Since EUV radiation will be largely absorbed by most gases and to provide a protective environment to the optical components used, the apparatus is largely contained in a vacuum environment VC, which generally will be divided into several sub-compartments.

FIG. 2 shows a mask storage box 10, in which an EUV reflective mask MA is stored for transportation, storage and handling purposes. The storage box 10 comprises a top part 11 and a bottom plate 12. The mask MA is held inside the storage box 10 on a bottom plate 12, for instance, by a kinematically-determined holding mechanism as disclosed in European patent application EP 01301864.3, incorporated herein by reference. Inside the storage box 10 an atmosphere of a protective (inert) gas may be maintained, for instance, at a pressure above ambient pressure. However, a vacuum may also be maintained inside the storage box 10. Especially in the latter case, a sufficient sealing is preferably provided in between the bottom plate 12 and the top part 11 to prevent gas flow in between the inside of the storage box 10 and its ambient environment and a resulting contaminated inside environment of the storage box 10.

To transfer the mask MA from the storage box 10 to the lithographic projection apparatus 1, the storage box 10 is put onto a load lock 20, shown in FIG. 3. The load lock 20 will be connected to the vacuum environment VC of the lithographic apparatus 1 by a valve 30, shown in FIGS. 4 and 5. The storage box 10 is positioned on the load lock 20 such that bottom plate 12 of the storage box 10 exactly overlaps with an openable top part 21 of the load lock 20. To this end a guiding mechanism (not shown) can be provided on the load lock 20 and/or the storage box 10 to properly align the storage box 10 and the openable top part 21 of the load lock 20. A clamping mechanism (not shown) is preferably provided to clamp the storage box 10 on the load lock 20 when storage box 10 is properly positioned. A seal 22 is provided between the storage box 10 and the load lock 20. The seal 22 is preferably provided very close to the bottom plate 12 and openable top part 21.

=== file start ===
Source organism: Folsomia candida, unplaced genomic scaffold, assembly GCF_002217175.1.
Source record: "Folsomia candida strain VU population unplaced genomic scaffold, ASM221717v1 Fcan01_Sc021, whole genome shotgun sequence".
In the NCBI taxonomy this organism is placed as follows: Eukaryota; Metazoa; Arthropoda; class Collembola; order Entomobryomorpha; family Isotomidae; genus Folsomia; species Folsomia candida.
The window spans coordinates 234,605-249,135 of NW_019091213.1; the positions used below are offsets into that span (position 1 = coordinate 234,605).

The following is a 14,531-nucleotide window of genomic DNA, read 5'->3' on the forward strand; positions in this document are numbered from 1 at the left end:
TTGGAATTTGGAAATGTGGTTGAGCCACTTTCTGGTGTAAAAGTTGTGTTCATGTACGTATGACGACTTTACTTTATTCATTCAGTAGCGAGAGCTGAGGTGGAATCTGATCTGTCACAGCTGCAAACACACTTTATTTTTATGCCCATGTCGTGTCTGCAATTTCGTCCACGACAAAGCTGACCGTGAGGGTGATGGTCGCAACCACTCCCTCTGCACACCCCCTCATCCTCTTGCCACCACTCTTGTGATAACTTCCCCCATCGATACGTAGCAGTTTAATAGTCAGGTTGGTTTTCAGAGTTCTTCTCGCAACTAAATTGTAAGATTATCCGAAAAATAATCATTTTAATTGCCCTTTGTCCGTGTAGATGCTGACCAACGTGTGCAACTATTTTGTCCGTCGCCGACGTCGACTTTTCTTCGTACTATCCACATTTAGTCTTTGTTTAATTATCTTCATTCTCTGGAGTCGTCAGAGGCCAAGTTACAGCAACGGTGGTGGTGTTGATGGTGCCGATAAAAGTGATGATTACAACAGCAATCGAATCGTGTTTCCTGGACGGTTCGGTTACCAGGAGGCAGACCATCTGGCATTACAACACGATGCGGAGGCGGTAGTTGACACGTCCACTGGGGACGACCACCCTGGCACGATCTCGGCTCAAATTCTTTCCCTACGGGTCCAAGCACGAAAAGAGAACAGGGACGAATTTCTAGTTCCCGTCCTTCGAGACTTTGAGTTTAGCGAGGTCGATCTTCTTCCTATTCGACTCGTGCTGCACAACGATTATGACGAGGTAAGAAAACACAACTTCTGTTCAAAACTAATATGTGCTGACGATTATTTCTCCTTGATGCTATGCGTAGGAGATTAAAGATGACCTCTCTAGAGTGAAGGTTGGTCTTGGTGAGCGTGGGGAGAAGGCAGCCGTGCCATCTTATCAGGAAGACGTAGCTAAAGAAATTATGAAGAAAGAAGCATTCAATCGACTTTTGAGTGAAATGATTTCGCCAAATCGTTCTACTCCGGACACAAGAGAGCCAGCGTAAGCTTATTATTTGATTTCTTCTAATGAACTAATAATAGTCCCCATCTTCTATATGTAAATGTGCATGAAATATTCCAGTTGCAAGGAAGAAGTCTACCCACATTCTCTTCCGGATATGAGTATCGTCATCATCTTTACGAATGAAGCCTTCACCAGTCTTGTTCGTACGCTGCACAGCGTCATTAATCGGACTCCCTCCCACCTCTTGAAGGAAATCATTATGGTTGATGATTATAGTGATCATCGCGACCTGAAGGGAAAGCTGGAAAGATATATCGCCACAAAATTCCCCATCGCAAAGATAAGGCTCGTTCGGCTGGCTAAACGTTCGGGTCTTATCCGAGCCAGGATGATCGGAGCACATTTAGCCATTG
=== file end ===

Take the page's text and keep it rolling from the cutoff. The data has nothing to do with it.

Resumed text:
The bottom plate 12 of the storage box 10 and the openable top part 21 are now in contact with each other. The cross-sectional shapes of the bottom plate 12 and the openable top part 21 in a plane perpendicular to the drawing are made so as to have a substantially identical shapes. The shapes of contacting surfaces of both the bottom plate 12 and the openable top part 21 will therefore match. A seal 23 is preferable provided very close to the circumference in between the bottom plate 12 and the openable top part 21. A pump P1 is preferably provided to be able to evacuate the space in between the bottom plate 12 and the openable top part 21.

The openable top part 21 of the load lock 20 is provided on an elevator 25 for moving the openable top part 21 up and down. A seal 24 is provided for sealing the openable top part 21 against the upper wall of the load lock 20 when the openable top part 21 is moved fully upward against the upper wall so as constitute a part of the upper wall. A bellows 26 is provided around the elevator 25 and in between the openable top part 21 and a bottom wall of the load lock 20. The elevator 25 is connected to an appropriate drive (not shown) constructed and arranged to move the elevator up and down. Another pump P2 is provided for evacuating the load lock 20.